• Agree a price for camping before you pitch your tent, it may well work out very expensive if you don’t
  • The trails are well marked, you just need to know what you are looking for along the way

Have fun in this amazing country, have a browse of a few images from this trek.

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Links if you want to find out more detail about Valbona for possibly the best base camp campsite ever on Lake Shkodra

My Diamond DofE Challenge

In May 2016 I was lucky enough to be invited to Buckingham Palace (along with quite a few other people) to a celebration of 60 years of the Duke of Edinburgh’s Award Scheme. During the afternoon celebrations I was fortunate enough to meet Prince Edward and he asked whether I was doing a Diamond Challenge this year. I felt slightly awkward because I thought I ought to do one but hadn’t really thought about what I would like to do and so said “yes” when asked. He then asked what I was going to do and I said “Walk to the coast” which was met with a chortle because he didn’t know how far it was to the coast from my house and he possibly presumed that I live by the sea. In fact I need a challenge that is going to push me, and also in my mind it needs to be a challenge considerably beyond the Gold level expedition in length.

Fast forward several DofE meetings when the Diamond Anniversary Challenge is mentioned and I know that I have until the end of 2016 to complete the challenge.

December 30

I have obtained the magic “pass” ticket from my family this Christmas time and need to start my walk tonight, I wanted to complete it after my school term finished but before the main Christmas celebrations started, however, that wasn’t possible. The weather is poor (thick fog) I don’t actually know whether my body will cope with the length of the walk or whether I will get very lost en route. Actually I reckon that I could easily walk to the coast from my house so am adding a few rules to make it more challenging these are-:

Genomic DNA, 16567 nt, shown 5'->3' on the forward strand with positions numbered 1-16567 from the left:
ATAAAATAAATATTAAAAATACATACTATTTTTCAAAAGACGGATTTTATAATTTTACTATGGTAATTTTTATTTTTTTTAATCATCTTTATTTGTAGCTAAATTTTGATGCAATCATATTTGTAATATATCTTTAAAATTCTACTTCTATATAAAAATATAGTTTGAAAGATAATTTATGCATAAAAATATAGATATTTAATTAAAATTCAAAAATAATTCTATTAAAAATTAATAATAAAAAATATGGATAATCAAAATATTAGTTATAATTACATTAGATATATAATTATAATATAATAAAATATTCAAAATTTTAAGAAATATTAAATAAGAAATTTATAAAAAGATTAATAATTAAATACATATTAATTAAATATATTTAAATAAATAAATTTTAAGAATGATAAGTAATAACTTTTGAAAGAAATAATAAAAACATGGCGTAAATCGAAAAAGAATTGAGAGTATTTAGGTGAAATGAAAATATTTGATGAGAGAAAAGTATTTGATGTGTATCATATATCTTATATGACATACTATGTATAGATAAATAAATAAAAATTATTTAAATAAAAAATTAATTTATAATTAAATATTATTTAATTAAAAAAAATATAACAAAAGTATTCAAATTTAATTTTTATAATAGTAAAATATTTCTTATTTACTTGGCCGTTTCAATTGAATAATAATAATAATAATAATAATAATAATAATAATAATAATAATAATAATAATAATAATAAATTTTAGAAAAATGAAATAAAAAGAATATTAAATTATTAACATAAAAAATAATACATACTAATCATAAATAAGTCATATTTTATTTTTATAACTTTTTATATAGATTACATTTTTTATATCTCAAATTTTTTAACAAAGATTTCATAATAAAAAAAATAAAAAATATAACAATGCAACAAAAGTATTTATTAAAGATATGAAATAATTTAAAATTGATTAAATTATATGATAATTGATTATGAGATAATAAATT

• To do the walk at night
  • To walk as much as possible off road
  • Not to take a map (or use my smartphone for navigational aid)
  • To complete the walk completely unsupported

To appease my family (and Facebook friends) I have arranged that I will check in with them at various stages of the night and I have an android phone so the “find my friends” app won’t work!

I set off some time just after 6:30pm. The visibility is poor and I can only see a few metres ahead. I know the route out of my village to the footpath which can take me over the A3 and heading South into the Mole Valley. There is something slightly strange about heading out passing people putting out the bins as I walk towards Prince’s Covert’s woods. The last street light of Covert’s Road seeming quite symbolic to me as I head into the foggy darkness.

At about 9pm I pass near to Leatherhead and through the Mole Valley. I drop down in height to cross the River Mole and climb up the hill on the North Downs Way past Denbeigh’s Vineyard. Magically I start seeing the stars and I have climbed through the fog to a clear sky, in fact it is bright enough up here to turn my head torch off and try to navigate by the Pole Star… however now I am heading East along the North Downs way and so find it easier with my trusty compass!

The North Downs way takes me to Newlands Corner and I am there just after mid night. This is good because in my head I know that a substantial part of the walk is done. I celebrate by eating a pork pie and announcing my arrival on Facebook. I am genuinely pleased with myself because I know that having arrived here in good form- no blisters or aches or pains- I know that I will probably be able to get to the coast. The next milestone is to get to Cranleigh.

Warning. I don’t actually know where I am going! This section from the North Downs to the Downs Link at Bramley is one that I am unsure about. I don’t have a map but do know that there are sign posts for the Downs Link and provided I head South I am going to be heading in the direction of the coast!